The tough life of a pharma sales rep

The life of a pharma sales rep can be rough. Just ask former Pfizer reps Marjorie Wagoner and Karen Kirkpatrick, who, as BNET reports, were brutally driven from the company because of their age, according to court documents. The company has so far prevailed in both cases.

Pfizer accused both women of falsifying the "starter" forms they use to gather doctors' signatures in exchange for the free drug samples, BNET reports. Although they both denied the accusation, claiming that dates on them were only altered to correct doctors who had written the wrong date, they were audited and hauled to Chicago.  

Wagoner, who had worked at the company since 1980, described this interrogation as "rapid fire" and a "witch hunt," and felt "berate[d]...with false accusations that [she] had changed the date on certain drug sample starter forms to balance [her] daily sales activities." Wagoner tried to explain the discrepancies found in her starter forms, but was repeatedly cut off and told that she was "lying," according to court documents.  She was let go in July 2006 for the alleged falsification. At the time, Wagoner was 56 years old.

Wagoner maintained that she had felt pressure from her regional manager Clark Mohar, who had made comments about her age. He obtained this position in September 2005 as a results of a nationwide reorganization, prior to which he allegedly told her that he preferred to "hire his own reps" and he didn't want older sales representatives under his management, according to court documents. He subsequently undermined Wagoner in front of her sales contacts, but did not treat any of the younger sales representatives in a similar fashion, according to court documents.

Similarly, in September 2005, Geoff Holt became Kirkpatrick's district manager and Curt McAllister became her regional manager. When Kirkpatrick first met Holt on Sept. 12, 2005, he pulled her aside and said, "Karen, hey, Curt McAllister and I were in the bar last night and we didn't realize that you were as old as you are," according to court documents. He refused to clarify what he meant. A month later, Holt allegedly told Kirkpatrick, "Well, you certainly have been doing this a long time now. Have you thought about retirement?"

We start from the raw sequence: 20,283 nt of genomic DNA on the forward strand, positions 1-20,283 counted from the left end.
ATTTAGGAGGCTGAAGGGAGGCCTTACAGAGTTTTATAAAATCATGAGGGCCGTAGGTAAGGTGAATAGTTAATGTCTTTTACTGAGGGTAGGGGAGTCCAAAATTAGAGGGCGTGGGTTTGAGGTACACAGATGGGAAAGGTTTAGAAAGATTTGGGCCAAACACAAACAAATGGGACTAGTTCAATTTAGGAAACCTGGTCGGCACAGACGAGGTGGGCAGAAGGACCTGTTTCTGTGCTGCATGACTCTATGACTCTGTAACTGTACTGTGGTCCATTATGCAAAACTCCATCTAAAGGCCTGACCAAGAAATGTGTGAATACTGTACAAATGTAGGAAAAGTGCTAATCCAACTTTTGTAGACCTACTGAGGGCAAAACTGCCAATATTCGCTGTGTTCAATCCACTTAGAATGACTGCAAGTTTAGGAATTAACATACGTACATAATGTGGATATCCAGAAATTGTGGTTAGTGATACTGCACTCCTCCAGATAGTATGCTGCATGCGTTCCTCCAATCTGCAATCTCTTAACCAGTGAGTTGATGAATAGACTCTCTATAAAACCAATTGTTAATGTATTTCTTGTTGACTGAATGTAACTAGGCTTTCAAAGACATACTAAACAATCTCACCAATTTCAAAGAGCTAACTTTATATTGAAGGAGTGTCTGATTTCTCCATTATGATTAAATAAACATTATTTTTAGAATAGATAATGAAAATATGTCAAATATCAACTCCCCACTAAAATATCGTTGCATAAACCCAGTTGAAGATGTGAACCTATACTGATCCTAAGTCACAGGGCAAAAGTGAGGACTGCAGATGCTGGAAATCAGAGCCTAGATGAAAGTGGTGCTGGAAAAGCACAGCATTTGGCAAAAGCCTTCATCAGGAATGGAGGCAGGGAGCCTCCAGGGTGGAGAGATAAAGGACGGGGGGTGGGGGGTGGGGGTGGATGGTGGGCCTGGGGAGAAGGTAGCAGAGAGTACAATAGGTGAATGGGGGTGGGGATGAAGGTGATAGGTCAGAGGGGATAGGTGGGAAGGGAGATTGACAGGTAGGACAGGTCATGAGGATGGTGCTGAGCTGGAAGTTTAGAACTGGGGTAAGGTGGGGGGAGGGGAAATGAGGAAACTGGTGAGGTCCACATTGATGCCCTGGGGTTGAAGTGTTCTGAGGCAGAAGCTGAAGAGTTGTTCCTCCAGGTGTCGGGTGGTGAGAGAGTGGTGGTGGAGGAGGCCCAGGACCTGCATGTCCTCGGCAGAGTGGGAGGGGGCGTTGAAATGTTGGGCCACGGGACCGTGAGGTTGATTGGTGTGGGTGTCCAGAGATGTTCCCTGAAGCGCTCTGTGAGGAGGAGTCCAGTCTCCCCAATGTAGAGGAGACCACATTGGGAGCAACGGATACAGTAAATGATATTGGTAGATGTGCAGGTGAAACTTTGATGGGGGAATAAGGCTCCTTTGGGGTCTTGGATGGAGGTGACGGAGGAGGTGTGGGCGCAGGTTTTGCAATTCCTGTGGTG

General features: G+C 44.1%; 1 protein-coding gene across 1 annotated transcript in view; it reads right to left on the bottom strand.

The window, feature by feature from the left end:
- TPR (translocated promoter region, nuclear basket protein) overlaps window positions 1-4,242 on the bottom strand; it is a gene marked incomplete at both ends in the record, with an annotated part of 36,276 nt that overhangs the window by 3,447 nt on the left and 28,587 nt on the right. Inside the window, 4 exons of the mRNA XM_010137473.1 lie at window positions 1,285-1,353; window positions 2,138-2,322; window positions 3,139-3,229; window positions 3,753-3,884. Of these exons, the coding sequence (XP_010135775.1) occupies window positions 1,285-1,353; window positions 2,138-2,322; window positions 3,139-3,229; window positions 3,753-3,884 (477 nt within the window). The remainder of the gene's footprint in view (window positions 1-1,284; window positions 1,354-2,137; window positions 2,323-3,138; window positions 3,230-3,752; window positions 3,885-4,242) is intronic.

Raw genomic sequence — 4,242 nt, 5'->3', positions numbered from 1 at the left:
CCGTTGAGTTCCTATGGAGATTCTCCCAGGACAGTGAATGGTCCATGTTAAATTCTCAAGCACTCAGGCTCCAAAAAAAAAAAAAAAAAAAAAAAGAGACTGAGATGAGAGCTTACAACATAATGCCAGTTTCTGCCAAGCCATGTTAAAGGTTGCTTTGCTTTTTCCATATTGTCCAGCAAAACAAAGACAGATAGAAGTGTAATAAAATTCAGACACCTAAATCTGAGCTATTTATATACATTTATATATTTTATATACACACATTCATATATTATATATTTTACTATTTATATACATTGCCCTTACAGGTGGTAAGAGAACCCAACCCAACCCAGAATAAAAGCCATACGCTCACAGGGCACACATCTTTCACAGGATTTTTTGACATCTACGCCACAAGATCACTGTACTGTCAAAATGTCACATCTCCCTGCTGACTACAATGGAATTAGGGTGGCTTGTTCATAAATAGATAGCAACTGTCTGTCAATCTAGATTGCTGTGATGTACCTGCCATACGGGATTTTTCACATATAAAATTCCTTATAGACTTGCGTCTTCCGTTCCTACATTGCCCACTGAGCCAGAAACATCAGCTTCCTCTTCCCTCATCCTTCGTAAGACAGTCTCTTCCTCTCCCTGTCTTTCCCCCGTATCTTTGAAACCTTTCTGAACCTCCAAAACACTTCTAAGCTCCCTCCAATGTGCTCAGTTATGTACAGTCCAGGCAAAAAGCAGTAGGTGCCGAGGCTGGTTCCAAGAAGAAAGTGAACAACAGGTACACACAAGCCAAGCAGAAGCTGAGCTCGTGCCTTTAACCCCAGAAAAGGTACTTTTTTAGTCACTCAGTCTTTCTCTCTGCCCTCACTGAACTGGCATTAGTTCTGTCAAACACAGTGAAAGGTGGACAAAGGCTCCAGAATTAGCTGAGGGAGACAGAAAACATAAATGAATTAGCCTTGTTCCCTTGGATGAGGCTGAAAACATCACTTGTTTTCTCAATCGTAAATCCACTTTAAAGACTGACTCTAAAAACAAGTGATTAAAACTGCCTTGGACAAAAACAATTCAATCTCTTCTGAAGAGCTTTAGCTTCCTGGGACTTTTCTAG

The following August, Kirkpatrick, who was 55 years old at the time, was terminated, after the company said she had falsified her starter forms and grilled her for hours in Chicago. The day she was terminated, Kirkpatrick was told to meet Holt at a storage unit with her company credit card and company car keys. After taking her keys Holt turned to Kirkpatrick, said "you're done," and drove away in the company car, leaving Kirkpatrick stranded more than two miles from home, according to court documents.

Pfizer isn't the only company accused of unfairly firing its employees. Last week, it was reported that a court reinstated a case brought by a Bristol-Myers Squibb scientist claiming he was fired for sticking up for a subordinate who complained that she had suffered sexual harassment. And Pfizer-Wyeth is facing a recently revived suit brought by Howard Henry for alleged discrimination against African Americans.

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